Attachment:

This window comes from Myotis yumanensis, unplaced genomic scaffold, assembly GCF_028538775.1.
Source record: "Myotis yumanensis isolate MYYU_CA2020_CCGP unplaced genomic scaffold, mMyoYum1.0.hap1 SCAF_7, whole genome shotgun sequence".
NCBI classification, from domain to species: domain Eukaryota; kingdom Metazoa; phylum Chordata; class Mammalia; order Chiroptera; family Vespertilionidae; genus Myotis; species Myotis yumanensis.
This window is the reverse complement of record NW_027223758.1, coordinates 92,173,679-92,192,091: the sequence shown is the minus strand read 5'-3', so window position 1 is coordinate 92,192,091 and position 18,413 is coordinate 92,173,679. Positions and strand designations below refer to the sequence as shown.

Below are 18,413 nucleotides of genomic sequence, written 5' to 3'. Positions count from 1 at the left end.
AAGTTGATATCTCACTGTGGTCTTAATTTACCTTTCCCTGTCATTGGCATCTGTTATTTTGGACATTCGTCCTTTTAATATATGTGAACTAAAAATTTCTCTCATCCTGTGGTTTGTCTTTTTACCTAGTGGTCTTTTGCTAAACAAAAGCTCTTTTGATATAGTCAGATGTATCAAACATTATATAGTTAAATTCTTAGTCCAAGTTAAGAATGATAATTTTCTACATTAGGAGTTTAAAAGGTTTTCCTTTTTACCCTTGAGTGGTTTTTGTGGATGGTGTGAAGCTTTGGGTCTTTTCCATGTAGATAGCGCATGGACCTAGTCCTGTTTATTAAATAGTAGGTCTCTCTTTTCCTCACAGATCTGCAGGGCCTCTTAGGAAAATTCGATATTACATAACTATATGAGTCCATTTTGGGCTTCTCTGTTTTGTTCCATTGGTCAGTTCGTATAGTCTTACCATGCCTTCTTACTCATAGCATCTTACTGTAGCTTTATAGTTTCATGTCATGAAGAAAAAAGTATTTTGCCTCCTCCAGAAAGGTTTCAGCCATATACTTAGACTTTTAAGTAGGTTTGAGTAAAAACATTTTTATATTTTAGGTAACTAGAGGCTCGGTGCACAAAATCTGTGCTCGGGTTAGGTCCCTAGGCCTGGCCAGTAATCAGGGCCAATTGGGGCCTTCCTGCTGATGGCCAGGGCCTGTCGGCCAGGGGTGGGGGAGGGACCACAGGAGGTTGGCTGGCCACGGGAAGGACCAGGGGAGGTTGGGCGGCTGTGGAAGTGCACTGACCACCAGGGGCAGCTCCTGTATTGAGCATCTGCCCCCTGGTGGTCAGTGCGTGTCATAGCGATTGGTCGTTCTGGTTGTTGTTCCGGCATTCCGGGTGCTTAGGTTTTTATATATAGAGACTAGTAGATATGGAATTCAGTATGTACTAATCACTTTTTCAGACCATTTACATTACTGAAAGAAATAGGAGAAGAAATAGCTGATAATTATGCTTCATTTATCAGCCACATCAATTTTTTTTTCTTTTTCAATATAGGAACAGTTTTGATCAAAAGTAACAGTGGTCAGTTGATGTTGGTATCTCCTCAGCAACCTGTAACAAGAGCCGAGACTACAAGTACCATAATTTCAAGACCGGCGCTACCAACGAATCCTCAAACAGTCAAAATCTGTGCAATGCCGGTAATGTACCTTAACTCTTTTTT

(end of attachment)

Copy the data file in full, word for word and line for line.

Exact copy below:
This window comes from Myotis yumanensis, unplaced genomic scaffold, assembly GCF_028538775.1.
Source record: "Myotis yumanensis isolate MYYU_CA2020_CCGP unplaced genomic scaffold, mMyoYum1.0.hap1 SCAF_7, whole genome shotgun sequence".
NCBI classification, from domain to species: domain Eukaryota; kingdom Metazoa; phylum Chordata; class Mammalia; order Chiroptera; family Vespertilionidae; genus Myotis; species Myotis yumanensis.
This window is the reverse complement of record NW_027223758.1, coordinates 92,173,679-92,192,091: the sequence shown is the minus strand read 5'-3', so window position 1 is coordinate 92,192,091 and position 18,413 is coordinate 92,173,679. Positions and strand designations below refer to the sequence as shown.

Below are 18,413 nucleotides of genomic sequence, written 5' to 3'. Positions count from 1 at the left end.
AAGTTGATATCTCACTGTGGTCTTAATTTACCTTTCCCTGTCATTGGCATCTGTTATTTTGGACATTCGTCCTTTTAATATATGTGAACTAAAAATTTCTCTCATCCTGTGGTTTGTCTTTTTACCTAGTGGTCTTTTGCTAAACAAAAGCTCTTTTGATATAGTCAGATGTATCAAACATTATATAGTTAAATTCTTAGTCCAAGTTAAGAATGATAATTTTCTACATTAGGAGTTTAAAAGGTTTTCCTTTTTACCCTTGAGTGGTTTTTGTGGATGGTGTGAAGCTTTGGGTCTTTTCCATGTAGATAGCGCATGGACCTAGTCCTGTTTATTAAATAGTAGGTCTCTCTTTTCCTCACAGATCTGCAGGGCCTCTTAGGAAAATTCGATATTACATAACTATATGAGTCCATTTTGGGCTTCTCTGTTTTGTTCCATTGGTCAGTTCGTATAGTCTTACCATGCCTTCTTACTCATAGCATCTTACTGTAGCTTTATAGTTTCATGTCATGAAGAAAAAAGTATTTTGCCTCCTCCAGAAAGGTTTCAGCCATATACTTAGACTTTTAAGTAGGTTTGAGTAAAAACATTTTTATATTTTAGGTAACTAGAGGCTCGGTGCACAAAATCTGTGCTCGGGTTAGGTCCCTAGGCCTGGCCAGTAATCAGGGCCAATTGGGGCCTTCCTGCTGATGGCCAGGGCCTGTCGGCCAGGGGTGGGGGAGGGACCACAGGAGGTTGGCTGGCCACGGGAAGGACCAGGGGAGGTTGGGCGGCTGTGGAAGTGCACTGACCACCAGGGGCAGCTCCTGTATTGAGCATCTGCCCCCTGGTGGTCAGTGCGTGTCATAGCGATTGGTCGTTCTGGTTGTTGTTCCGGCATTCCGGGTGCTTAGGTTTTTATATATAGAGACTAGTAGATATGGAATTCAGTATGTACTAATCACTTTTTCAGACCATTTACATTACTGAAAGAAATAGGAGAAGAAATAGCTGATAATTATGCTTCATTTATCAGCCACATCAATTTTTTTTTCTTTTTCAATATAGGAACAGTTTTGATCAAAAGTAACAGTGGTCAGTTGATGTTGGTATCTCCTCAGCAACCTGTAACAAGAGCCGAGACTACAAGTACCATAATTTCAAGACCGGCGCTACCAACGAATCCTCAAACAGTCAAAATCTGTGCAATGCCGGTAATGTACCTTAACTCTTTTTT